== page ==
I've known Philip since we were 13 or 14 and racing against each other as underage riders in Ireland. As we progressed through the ranks, we were on the same Irish teams together and are always room-mates if we go away on the national squad. He was my room-mate in Beijing for the Olympics and we trained together for a couple of weeks beforehand. Philip is a class act when he's on form and won a stage and finished ninth overall in last year's Vuelta. We get on really well and are always slagging each other about something.
Just before the Vuelta, Philip and his team-mates on the Cervelo Test Team, were told that the squad would no longer exist next year and he would be out of a job. Even though he has one year left with Cervelo, Philip's contract is not looking like it will be honoured and he has to go looking for a new team for 2011. To make it even harder for him, he was laid low with a virus for most of this season and hasn't had many results.
That's all the ammunition I needed for today. Most of the stage was spent sadistically asking him if he was looking for a team next year and if he had tried contacting Ag2r. I told him I knew the Ag2r team leader and that he was sound. Philip said he heard he was a bit of a b****cks from Dundrum. I said I could put a word in for him for next year if he liked, but that I didn't know if Philip was any good. I asked him if he had any results lately. He laughed and replied that he had exactly the same amount of victories as me this year -- none.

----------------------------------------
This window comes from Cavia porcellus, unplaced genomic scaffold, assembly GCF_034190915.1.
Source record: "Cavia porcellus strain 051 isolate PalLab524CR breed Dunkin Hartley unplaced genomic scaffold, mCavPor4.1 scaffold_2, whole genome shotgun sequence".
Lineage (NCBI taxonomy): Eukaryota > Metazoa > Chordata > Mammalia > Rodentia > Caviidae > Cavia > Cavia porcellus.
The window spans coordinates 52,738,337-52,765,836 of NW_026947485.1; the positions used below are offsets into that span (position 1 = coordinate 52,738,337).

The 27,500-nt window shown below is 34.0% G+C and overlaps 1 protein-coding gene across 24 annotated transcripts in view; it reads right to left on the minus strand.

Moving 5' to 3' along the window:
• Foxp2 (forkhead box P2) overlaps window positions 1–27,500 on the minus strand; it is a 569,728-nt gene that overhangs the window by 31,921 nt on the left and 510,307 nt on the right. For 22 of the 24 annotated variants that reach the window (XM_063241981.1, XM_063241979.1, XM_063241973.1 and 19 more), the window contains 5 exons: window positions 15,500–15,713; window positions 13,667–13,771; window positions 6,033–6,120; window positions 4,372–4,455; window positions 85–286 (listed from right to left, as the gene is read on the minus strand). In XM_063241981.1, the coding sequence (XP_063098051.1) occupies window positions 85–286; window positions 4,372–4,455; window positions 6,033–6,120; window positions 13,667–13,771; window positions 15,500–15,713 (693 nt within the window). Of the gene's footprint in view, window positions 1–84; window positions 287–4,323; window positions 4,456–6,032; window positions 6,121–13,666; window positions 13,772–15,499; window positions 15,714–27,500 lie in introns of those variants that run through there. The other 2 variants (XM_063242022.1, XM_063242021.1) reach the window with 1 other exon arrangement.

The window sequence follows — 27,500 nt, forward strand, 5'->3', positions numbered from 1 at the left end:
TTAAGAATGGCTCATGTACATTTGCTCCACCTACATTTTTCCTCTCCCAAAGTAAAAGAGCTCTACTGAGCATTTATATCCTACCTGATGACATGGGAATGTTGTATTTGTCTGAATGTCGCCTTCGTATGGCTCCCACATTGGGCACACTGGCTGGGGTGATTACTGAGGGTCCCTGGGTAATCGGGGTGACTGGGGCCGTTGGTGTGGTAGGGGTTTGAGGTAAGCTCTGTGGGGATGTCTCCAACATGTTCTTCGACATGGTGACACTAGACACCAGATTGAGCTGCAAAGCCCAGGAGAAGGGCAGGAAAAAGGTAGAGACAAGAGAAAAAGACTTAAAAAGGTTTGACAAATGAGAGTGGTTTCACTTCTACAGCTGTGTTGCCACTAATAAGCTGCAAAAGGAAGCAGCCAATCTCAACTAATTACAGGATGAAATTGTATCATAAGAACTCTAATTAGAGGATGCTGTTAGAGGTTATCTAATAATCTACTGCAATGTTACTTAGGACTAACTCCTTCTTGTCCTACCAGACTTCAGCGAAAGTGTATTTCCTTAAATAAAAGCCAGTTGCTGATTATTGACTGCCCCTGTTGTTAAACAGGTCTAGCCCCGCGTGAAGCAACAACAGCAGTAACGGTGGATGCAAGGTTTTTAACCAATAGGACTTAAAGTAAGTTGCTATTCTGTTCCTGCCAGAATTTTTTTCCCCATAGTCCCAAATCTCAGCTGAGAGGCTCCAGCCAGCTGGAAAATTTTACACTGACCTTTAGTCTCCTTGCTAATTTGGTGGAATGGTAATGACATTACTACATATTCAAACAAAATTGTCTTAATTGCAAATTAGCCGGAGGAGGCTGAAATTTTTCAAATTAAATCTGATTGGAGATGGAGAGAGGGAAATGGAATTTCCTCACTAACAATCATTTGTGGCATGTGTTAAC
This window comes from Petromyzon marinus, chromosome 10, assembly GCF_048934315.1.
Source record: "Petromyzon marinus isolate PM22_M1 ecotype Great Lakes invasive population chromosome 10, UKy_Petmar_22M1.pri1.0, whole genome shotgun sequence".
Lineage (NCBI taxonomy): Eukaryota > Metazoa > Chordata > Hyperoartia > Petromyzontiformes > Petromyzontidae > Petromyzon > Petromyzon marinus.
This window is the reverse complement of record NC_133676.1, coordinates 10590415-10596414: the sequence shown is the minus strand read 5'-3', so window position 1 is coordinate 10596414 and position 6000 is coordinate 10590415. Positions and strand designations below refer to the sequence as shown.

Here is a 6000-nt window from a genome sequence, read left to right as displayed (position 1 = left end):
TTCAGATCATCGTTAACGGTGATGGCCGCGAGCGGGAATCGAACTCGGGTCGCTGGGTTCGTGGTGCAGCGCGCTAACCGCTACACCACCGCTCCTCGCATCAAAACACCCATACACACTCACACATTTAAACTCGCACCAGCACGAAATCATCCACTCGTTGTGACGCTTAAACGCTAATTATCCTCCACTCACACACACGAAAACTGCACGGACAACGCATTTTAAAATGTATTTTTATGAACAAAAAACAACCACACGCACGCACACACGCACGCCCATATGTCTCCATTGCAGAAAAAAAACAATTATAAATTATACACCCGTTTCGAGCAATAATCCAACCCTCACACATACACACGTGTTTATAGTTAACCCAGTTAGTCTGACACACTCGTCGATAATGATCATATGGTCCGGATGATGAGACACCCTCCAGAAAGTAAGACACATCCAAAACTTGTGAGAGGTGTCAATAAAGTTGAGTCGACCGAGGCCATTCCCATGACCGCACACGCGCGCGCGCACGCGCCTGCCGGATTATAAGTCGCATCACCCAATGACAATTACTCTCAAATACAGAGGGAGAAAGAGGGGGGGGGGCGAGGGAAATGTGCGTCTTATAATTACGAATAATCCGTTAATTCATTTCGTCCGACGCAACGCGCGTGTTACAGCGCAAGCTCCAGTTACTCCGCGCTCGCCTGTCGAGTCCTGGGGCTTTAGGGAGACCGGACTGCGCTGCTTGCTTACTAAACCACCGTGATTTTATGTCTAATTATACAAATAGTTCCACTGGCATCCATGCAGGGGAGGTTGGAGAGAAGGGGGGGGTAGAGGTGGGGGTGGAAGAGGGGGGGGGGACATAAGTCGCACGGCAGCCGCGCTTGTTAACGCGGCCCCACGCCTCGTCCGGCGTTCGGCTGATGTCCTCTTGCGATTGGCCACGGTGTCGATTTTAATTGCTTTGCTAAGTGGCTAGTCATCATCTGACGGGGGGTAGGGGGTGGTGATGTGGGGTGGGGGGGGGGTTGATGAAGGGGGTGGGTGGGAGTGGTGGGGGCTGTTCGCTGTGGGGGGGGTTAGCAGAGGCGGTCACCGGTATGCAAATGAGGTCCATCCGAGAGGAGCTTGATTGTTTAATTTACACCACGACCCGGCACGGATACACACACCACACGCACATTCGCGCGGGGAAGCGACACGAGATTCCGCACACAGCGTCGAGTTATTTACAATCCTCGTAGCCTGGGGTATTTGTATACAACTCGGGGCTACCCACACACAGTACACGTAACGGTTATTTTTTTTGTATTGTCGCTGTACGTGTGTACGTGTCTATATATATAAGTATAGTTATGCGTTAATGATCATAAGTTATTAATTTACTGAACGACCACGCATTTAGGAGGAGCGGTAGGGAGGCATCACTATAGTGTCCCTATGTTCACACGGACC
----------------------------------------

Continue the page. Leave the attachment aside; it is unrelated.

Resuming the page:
Philip then jokingly said he had applied for university and would be leaving for Trinity College on the first rest day of the Vuelta. I told him it was a pity he wasn't a good cyclist or he could have applied for a sports scholarship.
The slagging went back and forth like this for the day and we had a good laugh. It was either that or spend the day gawping at the barren desert-like scenery as we rolled along waiting for the sprint. Philip deserves a place on any ProTour team and personally, I'd love to have Philip as a team-mate next season but I think he is in the process of sorting a team out himself for 2011.